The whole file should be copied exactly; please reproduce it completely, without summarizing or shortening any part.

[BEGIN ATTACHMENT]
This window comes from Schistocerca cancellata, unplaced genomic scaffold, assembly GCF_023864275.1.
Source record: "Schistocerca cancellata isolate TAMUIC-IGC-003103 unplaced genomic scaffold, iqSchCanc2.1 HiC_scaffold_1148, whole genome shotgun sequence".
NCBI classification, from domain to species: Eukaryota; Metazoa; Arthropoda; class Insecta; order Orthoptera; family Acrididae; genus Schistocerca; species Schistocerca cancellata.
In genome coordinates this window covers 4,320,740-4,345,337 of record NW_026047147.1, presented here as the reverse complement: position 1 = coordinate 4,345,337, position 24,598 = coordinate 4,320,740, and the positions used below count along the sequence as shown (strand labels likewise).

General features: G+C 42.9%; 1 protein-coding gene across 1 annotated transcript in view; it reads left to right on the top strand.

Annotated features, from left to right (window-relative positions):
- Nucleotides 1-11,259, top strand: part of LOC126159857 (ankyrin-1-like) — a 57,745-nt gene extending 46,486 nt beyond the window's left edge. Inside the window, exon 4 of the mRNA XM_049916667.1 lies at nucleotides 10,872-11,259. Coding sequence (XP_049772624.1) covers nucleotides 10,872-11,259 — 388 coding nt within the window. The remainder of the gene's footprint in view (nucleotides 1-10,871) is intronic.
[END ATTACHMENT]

This window comes from Schistocerca cancellata, unplaced genomic scaffold, assembly GCF_023864275.1.
Source record: "Schistocerca cancellata isolate TAMUIC-IGC-003103 unplaced genomic scaffold, iqSchCanc2.1 HiC_scaffold_1148, whole genome shotgun sequence".
NCBI classification, from domain to species: Eukaryota; Metazoa; Arthropoda; class Insecta; order Orthoptera; family Acrididae; genus Schistocerca; species Schistocerca cancellata.
In genome coordinates this window covers 4,320,740-4,345,337 of record NW_026047147.1, presented here as the reverse complement: position 1 = coordinate 4,345,337, position 24,598 = coordinate 4,320,740, and the positions used below count along the sequence as shown (strand labels likewise).

General features: G+C 42.9%; 1 protein-coding gene across 1 annotated transcript in view; it reads left to right on the top strand.

Annotated features, from left to right (window-relative positions):
- Nucleotides 1-11,259, top strand: part of LOC126159857 (ankyrin-1-like) — a 57,745-nt gene extending 46,486 nt beyond the window's left edge. Inside the window, exon 4 of the mRNA XM_049916667.1 lies at nucleotides 10,872-11,259. Coding sequence (XP_049772624.1) covers nucleotides 10,872-11,259 — 388 coding nt within the window. The remainder of the gene's footprint in view (nucleotides 1-10,871) is intronic.